Politics

Issa goes after IRS inspector general for not informing Congress sooner [VIDEO]

WASHINGTON, DC - MAY 21:  J. Russell George, Treasury inspector general for tax administration testifies before the Senate Finance Committee May 21, 2013 in Washington, DC. The committee heard testimony on the topic of on "A Review of Criteria Used by the IRS to Identify 501(c)(4) Applications for Greater Scrutiny."  (Photo by Win McNamee/Getty Images) WASHINGTON, DC - MAY 21: J. Russell George, Treasury inspector general for tax administration testifies before the Senate Finance Committee May 21, 2013 in Washington, DC. The committee heard testimony on the topic of on "A Review of Criteria Used by the IRS to Identify 501(c)(4) Applications for Greater Scrutiny." (Photo by Win McNamee/Getty Images)  

WASHINGTON – Treasury Inspector General J. Russell George had his turn in the hot seat on Wednesday, when House Oversight Committee Chairman Darrell Issa took him to task for not informing Congress of the inappropriate actions taken by the IRS as soon as he became aware of them.

In hearings over the past few days before the House Ways and Means Committee and the Senate Finance Committee, George has been the golden boy, spared as ex-IRS commissioners Steven Miller and Douglas Shulman bore the brunt of the questioning and the criticism.

But Issa took issue with George not informing Congress immediately.

“You have a responsibility to keep us continuously and, according to statute, equally informed,” Issa said. “In this case, it appears as though you certainly did not.”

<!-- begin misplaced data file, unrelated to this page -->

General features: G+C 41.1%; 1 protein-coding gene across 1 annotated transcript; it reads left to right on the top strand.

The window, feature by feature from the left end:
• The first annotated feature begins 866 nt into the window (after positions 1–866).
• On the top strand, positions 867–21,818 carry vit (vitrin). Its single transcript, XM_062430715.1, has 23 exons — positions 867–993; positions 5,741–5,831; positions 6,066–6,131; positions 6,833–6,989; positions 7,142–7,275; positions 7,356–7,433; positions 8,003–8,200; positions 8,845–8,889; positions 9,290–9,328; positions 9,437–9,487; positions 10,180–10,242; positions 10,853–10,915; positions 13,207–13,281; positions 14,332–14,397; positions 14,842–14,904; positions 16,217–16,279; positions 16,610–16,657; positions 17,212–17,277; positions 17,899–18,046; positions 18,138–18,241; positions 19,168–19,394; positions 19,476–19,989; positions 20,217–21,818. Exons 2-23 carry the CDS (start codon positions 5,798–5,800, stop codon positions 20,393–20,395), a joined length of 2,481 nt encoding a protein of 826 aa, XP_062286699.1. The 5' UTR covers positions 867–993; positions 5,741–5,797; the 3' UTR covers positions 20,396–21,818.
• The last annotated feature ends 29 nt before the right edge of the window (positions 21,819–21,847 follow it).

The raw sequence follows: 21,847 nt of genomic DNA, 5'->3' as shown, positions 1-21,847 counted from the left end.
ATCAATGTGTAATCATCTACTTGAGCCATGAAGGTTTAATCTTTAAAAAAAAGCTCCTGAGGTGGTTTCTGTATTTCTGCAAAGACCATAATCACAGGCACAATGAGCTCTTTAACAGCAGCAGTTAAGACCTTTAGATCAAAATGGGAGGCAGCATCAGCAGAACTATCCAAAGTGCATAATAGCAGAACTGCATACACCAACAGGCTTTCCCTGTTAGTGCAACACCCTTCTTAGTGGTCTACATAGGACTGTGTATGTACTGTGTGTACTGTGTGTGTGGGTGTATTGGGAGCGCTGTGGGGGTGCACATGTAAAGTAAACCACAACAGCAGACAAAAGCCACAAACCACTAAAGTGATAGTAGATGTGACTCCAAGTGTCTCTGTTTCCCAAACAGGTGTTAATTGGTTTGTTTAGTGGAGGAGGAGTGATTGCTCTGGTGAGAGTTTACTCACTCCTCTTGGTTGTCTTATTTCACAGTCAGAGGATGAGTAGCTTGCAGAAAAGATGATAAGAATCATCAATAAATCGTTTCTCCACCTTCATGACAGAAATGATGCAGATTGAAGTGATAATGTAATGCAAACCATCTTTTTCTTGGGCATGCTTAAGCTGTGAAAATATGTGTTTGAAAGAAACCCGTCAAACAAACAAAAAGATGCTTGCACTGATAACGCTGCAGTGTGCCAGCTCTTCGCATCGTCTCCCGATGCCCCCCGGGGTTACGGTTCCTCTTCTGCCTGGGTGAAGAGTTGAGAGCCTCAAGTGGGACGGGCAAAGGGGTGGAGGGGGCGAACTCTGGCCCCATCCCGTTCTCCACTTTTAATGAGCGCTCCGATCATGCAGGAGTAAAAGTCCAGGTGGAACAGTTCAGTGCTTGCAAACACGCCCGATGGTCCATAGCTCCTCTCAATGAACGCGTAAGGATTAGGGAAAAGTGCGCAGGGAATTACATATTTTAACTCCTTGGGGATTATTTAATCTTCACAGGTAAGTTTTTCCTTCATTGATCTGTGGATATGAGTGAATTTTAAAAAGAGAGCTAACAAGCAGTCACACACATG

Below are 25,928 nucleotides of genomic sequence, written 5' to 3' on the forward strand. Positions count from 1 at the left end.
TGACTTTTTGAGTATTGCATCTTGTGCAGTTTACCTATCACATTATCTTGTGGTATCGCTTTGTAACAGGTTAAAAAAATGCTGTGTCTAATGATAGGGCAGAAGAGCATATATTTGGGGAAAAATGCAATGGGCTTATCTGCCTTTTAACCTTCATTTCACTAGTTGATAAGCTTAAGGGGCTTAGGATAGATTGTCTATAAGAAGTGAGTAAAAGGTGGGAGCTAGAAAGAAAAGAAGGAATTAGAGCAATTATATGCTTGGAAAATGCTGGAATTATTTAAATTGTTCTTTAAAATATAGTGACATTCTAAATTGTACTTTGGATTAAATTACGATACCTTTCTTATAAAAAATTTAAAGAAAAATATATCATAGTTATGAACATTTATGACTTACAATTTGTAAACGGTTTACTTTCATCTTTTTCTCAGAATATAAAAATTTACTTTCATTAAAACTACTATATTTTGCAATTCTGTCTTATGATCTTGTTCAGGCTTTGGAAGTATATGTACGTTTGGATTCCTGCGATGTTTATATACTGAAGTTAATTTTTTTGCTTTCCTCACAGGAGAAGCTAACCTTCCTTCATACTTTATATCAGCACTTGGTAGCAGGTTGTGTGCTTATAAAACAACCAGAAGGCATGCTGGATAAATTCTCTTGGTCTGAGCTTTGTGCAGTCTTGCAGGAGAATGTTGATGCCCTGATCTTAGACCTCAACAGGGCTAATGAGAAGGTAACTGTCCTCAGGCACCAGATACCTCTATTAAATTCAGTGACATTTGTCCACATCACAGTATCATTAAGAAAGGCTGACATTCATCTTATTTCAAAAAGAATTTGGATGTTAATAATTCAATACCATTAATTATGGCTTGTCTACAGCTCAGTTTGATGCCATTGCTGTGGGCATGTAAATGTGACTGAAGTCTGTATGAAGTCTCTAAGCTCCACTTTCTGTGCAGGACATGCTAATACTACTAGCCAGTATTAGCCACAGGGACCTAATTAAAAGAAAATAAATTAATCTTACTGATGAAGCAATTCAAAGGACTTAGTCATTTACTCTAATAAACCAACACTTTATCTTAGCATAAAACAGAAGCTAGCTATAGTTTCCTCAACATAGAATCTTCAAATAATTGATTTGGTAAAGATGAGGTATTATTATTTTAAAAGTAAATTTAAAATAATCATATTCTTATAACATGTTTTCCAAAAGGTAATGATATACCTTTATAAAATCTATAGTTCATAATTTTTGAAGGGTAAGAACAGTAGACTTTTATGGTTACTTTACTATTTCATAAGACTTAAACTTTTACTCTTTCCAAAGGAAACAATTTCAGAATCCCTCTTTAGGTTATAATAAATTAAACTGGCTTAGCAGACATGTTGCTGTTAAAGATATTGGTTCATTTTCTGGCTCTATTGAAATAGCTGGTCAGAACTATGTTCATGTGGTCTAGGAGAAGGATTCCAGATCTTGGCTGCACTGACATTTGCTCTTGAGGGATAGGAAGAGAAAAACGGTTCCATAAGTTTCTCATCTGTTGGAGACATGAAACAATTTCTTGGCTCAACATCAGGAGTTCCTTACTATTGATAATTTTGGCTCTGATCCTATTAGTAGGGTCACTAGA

“On what day did you know, over this year period, did you know personally that in fact the IRS had abused Americans’ process of approval. What was that day? What was the ‘aha’ moment, and didn’t you have an obligation to report that to Congress at that time?” Issa asked.

George said he did not feel he had been derelict in his duty to inform congress, and said that he was following the process to ensure fairness.

“There are established procedures for conducting an audit,” George explained. “And to ensure fairness and to ensure that we are completely accurate with the information that we convey to Congress, we will not put forth information until the IRS has had an opportunity to take a look at it and ensure that we’re not mistaking facts.”

George added that it would be “impractical for us to give you partial information” which could be incorrect.

Issa, however, was unmoved, saying statute required that the inspector general not “keep us in the dark” until the investigation was concluded.

Grae Stafford contributed to this report.

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